On July 16, 1969, the historic mission that culminated in man walking on the moon for the first time in human history began with the successful launch of Apollo 11 at Cape Canaveral, Fla.
Commander Neil Armstrong, who was born in Wapakoneta, Ohio, Command Module Pilot Michael Collins and Lunar Module Pilot Edwin “Buzz” Aldrin were the three astronauts aboard Apollo 11.
According to National Aeronautics and Space Administration (NASA), an estimated 650 million people around the world watched Armstrong’s momentous lunar walk on television on July 20, 1969, when he observed, “one small step for man, one giant leap for mankind,” after stepping off the Lunar Module Eagle.
At launch control, the assistant to the director of space medicine at NASA Herb Brownstein, a Bexley resident who recently turned 103 years old, was one of 10 people who could have halted the 10-second countdown before liftoff. His job was to keep track of the flow of oxygen and water system for drinking and cooling.
Herb Brownstein was born in Syracuse N.Y., in 1920, and served in the U.S. Army Air Corps (forerunner of the Air Force) during World War II. Before joining NASA in 1961, he was involved in research and development (R&D) for the Air Force, and later participated in the Project Mercury, the early human spaceflight program.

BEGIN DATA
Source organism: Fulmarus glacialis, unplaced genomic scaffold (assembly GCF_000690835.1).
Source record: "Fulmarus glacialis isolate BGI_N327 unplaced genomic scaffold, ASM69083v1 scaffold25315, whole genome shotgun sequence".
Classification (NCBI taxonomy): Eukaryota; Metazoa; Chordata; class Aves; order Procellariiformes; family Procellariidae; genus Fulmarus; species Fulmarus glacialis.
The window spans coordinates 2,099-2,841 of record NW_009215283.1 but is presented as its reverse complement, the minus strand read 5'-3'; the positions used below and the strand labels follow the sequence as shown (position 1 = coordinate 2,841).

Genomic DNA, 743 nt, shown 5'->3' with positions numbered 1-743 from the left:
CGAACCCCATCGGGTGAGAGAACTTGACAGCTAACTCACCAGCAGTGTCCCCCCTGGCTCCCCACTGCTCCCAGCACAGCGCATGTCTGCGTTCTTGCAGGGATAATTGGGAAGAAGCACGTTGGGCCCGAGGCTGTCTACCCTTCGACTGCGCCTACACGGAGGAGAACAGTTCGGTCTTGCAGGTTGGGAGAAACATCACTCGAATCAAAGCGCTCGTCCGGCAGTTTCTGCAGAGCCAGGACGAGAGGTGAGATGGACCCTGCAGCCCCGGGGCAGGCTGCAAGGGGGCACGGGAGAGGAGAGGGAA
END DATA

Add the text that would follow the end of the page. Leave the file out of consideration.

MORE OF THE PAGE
His NASA responsibilities, while working in the Mercury, Gemini and Apollo programs, included ensuring that the food and space suits worn by the astronauts were prepared for each mission in a timely fashion.
Planning for Apollo 11 included concerns for whether the astronauts would bring back any harmful microbes from the lunar surface that could contaminate anyone back on Earth.
“Since they were going to the moon, they wanted to make sure…that they covered the possibility the astronauts, or the astronaut’s equipment, would bring back something from the moon that could contaminate,” said Brownstein.
Brownstein left NASA in the early 1980s. In 2006, he moved to Columbus with his wife Sylvia, to be closer to family. Sylvia died in 2012.
His son, Barry, who lives in Clintonville, said his father took the whole family to the launch, “which he will remember for the rest of my life.”
Source : NBC4I